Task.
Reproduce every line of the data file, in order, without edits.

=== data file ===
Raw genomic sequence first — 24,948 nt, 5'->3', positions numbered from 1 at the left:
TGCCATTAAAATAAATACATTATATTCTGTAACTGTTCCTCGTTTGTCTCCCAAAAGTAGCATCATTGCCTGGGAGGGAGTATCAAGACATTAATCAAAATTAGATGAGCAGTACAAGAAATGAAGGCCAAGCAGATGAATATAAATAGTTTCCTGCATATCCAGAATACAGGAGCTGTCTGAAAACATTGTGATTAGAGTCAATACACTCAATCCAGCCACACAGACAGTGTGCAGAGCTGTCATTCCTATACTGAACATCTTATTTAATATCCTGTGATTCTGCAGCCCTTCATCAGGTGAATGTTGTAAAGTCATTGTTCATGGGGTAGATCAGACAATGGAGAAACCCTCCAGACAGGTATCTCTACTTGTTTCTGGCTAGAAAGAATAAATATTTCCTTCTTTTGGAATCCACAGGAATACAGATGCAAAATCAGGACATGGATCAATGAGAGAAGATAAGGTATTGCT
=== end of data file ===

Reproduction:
Raw genomic sequence first — 24,948 nt, 5'->3', positions numbered from 1 at the left:
TGCCATTAAAATAAATACATTATATTCTGTAACTGTTCCTCGTTTGTCTCCCAAAAGTAGCATCATTGCCTGGGAGGGAGTATCAAGACATTAATCAAAATTAGATGAGCAGTACAAGAAATGAAGGCCAAGCAGATGAATATAAATAGTTTCCTGCATATCCAGAATACAGGAGCTGTCTGAAAACATTGTGATTAGAGTCAATACACTCAATCCAGCCACACAGACAGTGTGCAGAGCTGTCATTCCTATACTGAACATCTTATTTAATATCCTGTGATTCTGCAGCCCTTCATCAGGTGAATGTTGTAAAGTCATTGTTCATGGGGTAGATCAGACAATGGAGAAACCCTCCAGACAGGTATCTCTACTTGTTTCTGGCTAGAAAGAATAAATATTTCCTTCTTTTGGAATCCACAGGAATACAGATGCAAAATCAGGACATGGATCAATGAGAGAAGATAAGGTATTGCT